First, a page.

Shantanu Bhalla decided to use play as a lens for analyzing architectural education by drawing on the ideas of D. W. Winnicott, whose essay “The Location of Cultural Experience” (1967) was read during the course. Winnicott developed a concept of “potential space” to mean a psychological state in which a person feels both connected to reality and enabled to imagine an alternative, i.e., to take a playful stance. In 1971, Winnicott wrote, “For me, playing leads on naturally to cultural experience and indeed forms its foundation.” Using that idea as an analytic framework, Shantanu mined Cooper’s architecture archives to analyze Elizabeth Diller’s tectonics course, which the Cooper graduate taught from 1983 to 1985.

Another presenter, Chu Yun, will talk about the limitations of play in city planning, or more precisely, the limitations of treating play as a childish endeavor. He considers games that have been developed to invoke greater citizen participation in planning. The problem, he argues, is those games simplify urban conditions and as he put it in his proposal, “ultimately neglect the individuality inherent to the design process. The public is still treated as one uniform body, and thus only represents majority voices.”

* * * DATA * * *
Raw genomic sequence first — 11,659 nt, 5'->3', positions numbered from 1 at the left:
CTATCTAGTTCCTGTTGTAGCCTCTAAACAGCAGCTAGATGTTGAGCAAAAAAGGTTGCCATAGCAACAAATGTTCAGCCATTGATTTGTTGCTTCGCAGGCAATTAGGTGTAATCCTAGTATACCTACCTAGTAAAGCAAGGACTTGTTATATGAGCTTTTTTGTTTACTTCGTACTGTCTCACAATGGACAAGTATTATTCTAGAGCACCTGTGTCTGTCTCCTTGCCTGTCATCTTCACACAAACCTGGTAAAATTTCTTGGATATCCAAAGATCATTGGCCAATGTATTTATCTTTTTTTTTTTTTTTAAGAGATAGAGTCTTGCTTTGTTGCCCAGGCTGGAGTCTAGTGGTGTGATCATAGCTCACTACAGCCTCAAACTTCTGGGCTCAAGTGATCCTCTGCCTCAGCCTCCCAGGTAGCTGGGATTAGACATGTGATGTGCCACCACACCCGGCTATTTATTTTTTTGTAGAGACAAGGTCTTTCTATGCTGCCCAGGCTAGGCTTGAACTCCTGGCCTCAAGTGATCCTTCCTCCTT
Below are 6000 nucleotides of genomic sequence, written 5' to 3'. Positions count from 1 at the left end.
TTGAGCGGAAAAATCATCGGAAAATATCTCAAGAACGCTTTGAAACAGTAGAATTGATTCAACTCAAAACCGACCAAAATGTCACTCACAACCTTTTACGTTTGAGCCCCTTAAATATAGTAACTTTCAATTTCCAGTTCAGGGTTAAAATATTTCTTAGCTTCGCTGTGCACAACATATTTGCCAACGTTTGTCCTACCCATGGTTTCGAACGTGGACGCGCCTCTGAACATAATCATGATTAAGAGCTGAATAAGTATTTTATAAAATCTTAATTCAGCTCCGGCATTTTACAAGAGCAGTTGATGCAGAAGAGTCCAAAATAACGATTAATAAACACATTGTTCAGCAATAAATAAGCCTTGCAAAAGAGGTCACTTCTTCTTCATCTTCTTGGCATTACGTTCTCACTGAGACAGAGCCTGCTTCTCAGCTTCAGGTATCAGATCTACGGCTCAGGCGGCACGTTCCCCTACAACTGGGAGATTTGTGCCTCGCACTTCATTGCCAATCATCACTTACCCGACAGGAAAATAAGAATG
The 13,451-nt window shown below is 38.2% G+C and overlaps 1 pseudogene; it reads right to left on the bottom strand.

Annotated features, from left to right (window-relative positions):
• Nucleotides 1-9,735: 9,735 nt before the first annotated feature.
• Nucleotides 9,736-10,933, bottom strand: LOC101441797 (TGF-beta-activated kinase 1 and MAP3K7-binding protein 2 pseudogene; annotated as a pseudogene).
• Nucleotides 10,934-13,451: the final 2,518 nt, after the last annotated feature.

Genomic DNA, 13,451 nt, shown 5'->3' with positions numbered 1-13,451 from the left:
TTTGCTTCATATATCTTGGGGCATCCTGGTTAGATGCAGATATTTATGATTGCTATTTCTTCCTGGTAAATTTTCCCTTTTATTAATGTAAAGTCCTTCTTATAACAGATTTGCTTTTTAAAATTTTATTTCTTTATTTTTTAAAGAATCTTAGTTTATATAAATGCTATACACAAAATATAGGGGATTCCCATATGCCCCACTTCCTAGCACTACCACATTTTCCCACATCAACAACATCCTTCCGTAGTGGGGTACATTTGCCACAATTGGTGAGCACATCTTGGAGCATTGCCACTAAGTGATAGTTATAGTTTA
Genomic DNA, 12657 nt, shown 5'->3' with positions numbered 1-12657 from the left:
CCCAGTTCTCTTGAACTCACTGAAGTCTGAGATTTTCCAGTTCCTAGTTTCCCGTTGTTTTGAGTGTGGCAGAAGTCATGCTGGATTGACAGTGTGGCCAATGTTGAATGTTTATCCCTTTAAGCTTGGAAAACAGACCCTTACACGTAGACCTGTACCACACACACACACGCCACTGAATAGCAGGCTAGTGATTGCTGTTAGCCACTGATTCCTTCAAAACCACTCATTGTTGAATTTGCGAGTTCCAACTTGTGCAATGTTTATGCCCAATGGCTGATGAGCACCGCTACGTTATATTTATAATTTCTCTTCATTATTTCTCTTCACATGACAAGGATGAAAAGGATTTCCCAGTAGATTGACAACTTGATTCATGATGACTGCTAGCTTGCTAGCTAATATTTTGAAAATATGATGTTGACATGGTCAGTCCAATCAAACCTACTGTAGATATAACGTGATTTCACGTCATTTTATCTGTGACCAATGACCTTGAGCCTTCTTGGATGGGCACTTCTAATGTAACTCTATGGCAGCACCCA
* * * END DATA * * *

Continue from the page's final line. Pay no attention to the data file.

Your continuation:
Students noted their excitement about preparing a conference proposal and presenting in Milwaukee. While mounting her thesis show at the Houghton Gallery a few weeks ago, Samriddhi said, "You have to articulate your ideas as clearly as possible for a proposal, and that's the best way to synthesize what you learned during the semester."

When the group returns, they’ll be sharing their photos from the conference, which we’ll feature in an image gallery on this web site.


  • Founded by inventor, industrialist and philanthropist Peter Cooper in 1859, The Cooper Union for the Advancement of Science and Art offers education in art, architecture and engineering, as well as courses in the humanities and social sciences.

  • “My feelings, my desires, my hopes, embrace humanity throughout the world,” Peter Cooper proclaimed in a speech in 1853. He looked forward to a time when, “knowledge shall cover the earth as waters cover the great deep.”

  • From its beginnings, Cooper Union was a unique institution, dedicated to founder Peter Cooper's proposition that education is the key not only to personal prosperity but to civic virtue and harmony.

  • Peter Cooper wanted his graduates to acquire the technical mastery and entrepreneurial skills, enrich their intellects and spark their creativity, and develop a sense of social justice that would translate into action.